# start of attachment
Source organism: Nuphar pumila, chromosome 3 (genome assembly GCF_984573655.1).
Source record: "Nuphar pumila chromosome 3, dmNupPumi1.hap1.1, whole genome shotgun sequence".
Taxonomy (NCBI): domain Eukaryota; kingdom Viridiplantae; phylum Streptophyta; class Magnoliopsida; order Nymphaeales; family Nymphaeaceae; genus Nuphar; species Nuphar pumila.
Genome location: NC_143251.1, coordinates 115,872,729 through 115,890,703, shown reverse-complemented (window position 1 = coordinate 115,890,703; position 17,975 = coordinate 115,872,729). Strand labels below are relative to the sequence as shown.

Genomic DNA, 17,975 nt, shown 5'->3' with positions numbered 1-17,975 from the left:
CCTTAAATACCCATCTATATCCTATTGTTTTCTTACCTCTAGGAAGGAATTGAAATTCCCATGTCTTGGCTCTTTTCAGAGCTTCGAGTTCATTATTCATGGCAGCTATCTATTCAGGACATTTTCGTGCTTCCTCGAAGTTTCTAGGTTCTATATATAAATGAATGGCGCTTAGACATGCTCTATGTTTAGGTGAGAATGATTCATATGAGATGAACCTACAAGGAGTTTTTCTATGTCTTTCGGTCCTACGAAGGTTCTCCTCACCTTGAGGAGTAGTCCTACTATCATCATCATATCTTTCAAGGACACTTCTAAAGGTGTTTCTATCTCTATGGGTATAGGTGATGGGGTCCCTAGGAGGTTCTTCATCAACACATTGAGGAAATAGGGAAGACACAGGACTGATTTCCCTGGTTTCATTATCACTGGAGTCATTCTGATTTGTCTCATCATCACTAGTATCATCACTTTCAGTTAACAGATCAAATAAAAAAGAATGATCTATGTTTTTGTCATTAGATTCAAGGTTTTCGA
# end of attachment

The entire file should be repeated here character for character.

Source organism: Nuphar pumila, chromosome 3 (genome assembly GCF_984573655.1).
Source record: "Nuphar pumila chromosome 3, dmNupPumi1.hap1.1, whole genome shotgun sequence".
Taxonomy (NCBI): domain Eukaryota; kingdom Viridiplantae; phylum Streptophyta; class Magnoliopsida; order Nymphaeales; family Nymphaeaceae; genus Nuphar; species Nuphar pumila.
Genome location: NC_143251.1, coordinates 115,872,729 through 115,890,703, shown reverse-complemented (window position 1 = coordinate 115,890,703; position 17,975 = coordinate 115,872,729). Strand labels below are relative to the sequence as shown.

Genomic DNA, 17,975 nt, shown 5'->3' with positions numbered 1-17,975 from the left:
CCTTAAATACCCATCTATATCCTATTGTTTTCTTACCTCTAGGAAGGAATTGAAATTCCCATGTCTTGGCTCTTTTCAGAGCTTCGAGTTCATTATTCATGGCAGCTATCTATTCAGGACATTTTCGTGCTTCCTCGAAGTTTCTAGGTTCTATATATAAATGAATGGCGCTTAGACATGCTCTATGTTTAGGTGAGAATGATTCATATGAGATGAACCTACAAGGAGTTTTTCTATGTCTTTCGGTCCTACGAAGGTTCTCCTCACCTTGAGGAGTAGTCCTACTATCATCATCATATCTTTCAAGGACACTTCTAAAGGTGTTTCTATCTCTATGGGTATAGGTGATGGGGTCCCTAGGAGGTTCTTCATCAACACATTGAGGAAATAGGGAAGACACAGGACTGATTTCCCTGGTTTCATTATCACTGGAGTCATTCTGATTTGTCTCATCATCACTAGTATCATCACTTTCAGTTAACAGATCAAATAAAAAAGAATGATCTATGTTTTTGTCATTAGATTCAAGGTTTTCGA